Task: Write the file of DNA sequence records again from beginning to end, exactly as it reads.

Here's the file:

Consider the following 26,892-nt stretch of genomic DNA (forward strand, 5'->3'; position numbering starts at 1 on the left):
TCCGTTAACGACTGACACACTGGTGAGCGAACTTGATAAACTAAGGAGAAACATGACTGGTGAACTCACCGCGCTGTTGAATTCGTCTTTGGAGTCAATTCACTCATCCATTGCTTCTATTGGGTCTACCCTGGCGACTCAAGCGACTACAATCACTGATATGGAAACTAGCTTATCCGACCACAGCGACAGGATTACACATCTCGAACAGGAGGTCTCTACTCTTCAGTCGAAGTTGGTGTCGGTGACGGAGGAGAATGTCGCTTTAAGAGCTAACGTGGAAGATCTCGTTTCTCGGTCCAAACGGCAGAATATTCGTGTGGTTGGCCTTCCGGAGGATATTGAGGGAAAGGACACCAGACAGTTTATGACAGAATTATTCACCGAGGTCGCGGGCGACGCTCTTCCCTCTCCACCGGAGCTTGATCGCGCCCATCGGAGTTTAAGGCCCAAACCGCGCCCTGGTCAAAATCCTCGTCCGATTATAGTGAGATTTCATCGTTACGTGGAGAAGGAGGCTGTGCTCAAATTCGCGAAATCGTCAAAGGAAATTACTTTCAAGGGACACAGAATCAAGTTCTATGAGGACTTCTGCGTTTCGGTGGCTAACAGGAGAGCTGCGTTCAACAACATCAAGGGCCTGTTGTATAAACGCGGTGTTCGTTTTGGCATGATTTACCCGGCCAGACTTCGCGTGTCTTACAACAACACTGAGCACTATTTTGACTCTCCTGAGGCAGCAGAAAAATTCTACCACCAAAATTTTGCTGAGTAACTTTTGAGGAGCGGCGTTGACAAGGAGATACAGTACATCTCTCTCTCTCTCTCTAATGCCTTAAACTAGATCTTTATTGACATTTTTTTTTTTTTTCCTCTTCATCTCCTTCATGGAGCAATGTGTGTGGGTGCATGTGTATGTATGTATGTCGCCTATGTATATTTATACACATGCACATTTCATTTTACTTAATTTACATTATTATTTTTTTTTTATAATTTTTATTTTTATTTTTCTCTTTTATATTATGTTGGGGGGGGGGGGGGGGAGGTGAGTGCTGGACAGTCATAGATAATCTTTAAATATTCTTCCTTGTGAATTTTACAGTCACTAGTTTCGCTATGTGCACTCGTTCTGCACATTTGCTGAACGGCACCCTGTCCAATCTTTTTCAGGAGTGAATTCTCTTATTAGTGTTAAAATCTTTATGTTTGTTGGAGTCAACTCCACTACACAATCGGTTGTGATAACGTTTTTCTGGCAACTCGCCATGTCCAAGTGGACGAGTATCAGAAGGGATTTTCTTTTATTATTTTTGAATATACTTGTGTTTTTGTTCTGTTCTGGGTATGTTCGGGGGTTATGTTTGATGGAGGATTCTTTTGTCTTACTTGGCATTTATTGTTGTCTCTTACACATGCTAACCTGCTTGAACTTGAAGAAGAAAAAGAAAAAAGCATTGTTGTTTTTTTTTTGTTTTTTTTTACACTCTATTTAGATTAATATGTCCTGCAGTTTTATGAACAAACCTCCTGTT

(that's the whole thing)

Consider the following 26,892-nt stretch of genomic DNA (forward strand, 5'->3'; position numbering starts at 1 on the left):
TCCGTTAACGACTGACACACTGGTGAGCGAACTTGATAAACTAAGGAGAAACATGACTGGTGAACTCACCGCGCTGTTGAATTCGTCTTTGGAGTCAATTCACTCATCCATTGCTTCTATTGGGTCTACCCTGGCGACTCAAGCGACTACAATCACTGATATGGAAACTAGCTTATCCGACCACAGCGACAGGATTACACATCTCGAACAGGAGGTCTCTACTCTTCAGTCGAAGTTGGTGTCGGTGACGGAGGAGAATGTCGCTTTAAGAGCTAACGTGGAAGATCTCGTTTCTCGGTCCAAACGGCAGAATATTCGTGTGGTTGGCCTTCCGGAGGATATTGAGGGAAAGGACACCAGACAGTTTATGACAGAATTATTCACCGAGGTCGCGGGCGACGCTCTTCCCTCTCCACCGGAGCTTGATCGCGCCCATCGGAGTTTAAGGCCCAAACCGCGCCCTGGTCAAAATCCTCGTCCGATTATAGTGAGATTTCATCGTTACGTGGAGAAGGAGGCTGTGCTCAAATTCGCGAAATCGTCAAAGGAAATTACTTTCAAGGGACACAGAATCAAGTTCTATGAGGACTTCTGCGTTTCGGTGGCTAACAGGAGAGCTGCGTTCAACAACATCAAGGGCCTGTTGTATAAACGCGGTGTTCGTTTTGGCATGATTTACCCGGCCAGACTTCGCGTGTCTTACAACAACACTGAGCACTATTTTGACTCTCCTGAGGCAGCAGAAAAATTCTACCACCAAAATTTTGCTGAGTAACTTTTGAGGAGCGGCGTTGACAAGGAGATACAGTACATCTCTCTCTCTCTCTCTAATGCCTTAAACTAGATCTTTATTGACATTTTTTTTTTTTTTCCTCTTCATCTCCTTCATGGAGCAATGTGTGTGGGTGCATGTGTATGTATGTATGTCGCCTATGTATATTTATACACATGCACATTTCATTTTACTTAATTTACATTATTATTTTTTTTTTATAATTTTTATTTTTATTTTTCTCTTTTATATTATGTTGGGGGGGGGGGGGGGGAGGTGAGTGCTGGACAGTCATAGATAATCTTTAAATATTCTTCCTTGTGAATTTTACAGTCACTAGTTTCGCTATGTGCACTCGTTCTGCACATTTGCTGAACGGCACCCTGTCCAATCTTTTTCAGGAGTGAATTCTCTTATTAGTGTTAAAATCTTTATGTTTGTTGGAGTCAACTCCACTACACAATCGGTTGTGATAACGTTTTTCTGGCAACTCGCCATGTCCAAGTGGACGAGTATCAGAAGGGATTTTCTTTTATTATTTTTGAATATACTTGTGTTTTTGTTCTGTTCTGGGTATGTTCGGGGGTTATGTTTGATGGAGGATTCTTTTGTCTTACTTGGCATTTATTGTTGTCTCTTACACATGCTAACCTGCTTGAACTTGAAGAAGAAAAAGAAAAAAGCATTGTTGTTTTTTTTTTGTTTTTTTTTACACTCTATTTAGATTAATATGTCCTGCAGTTTTATGAACAAACCTCCTGTT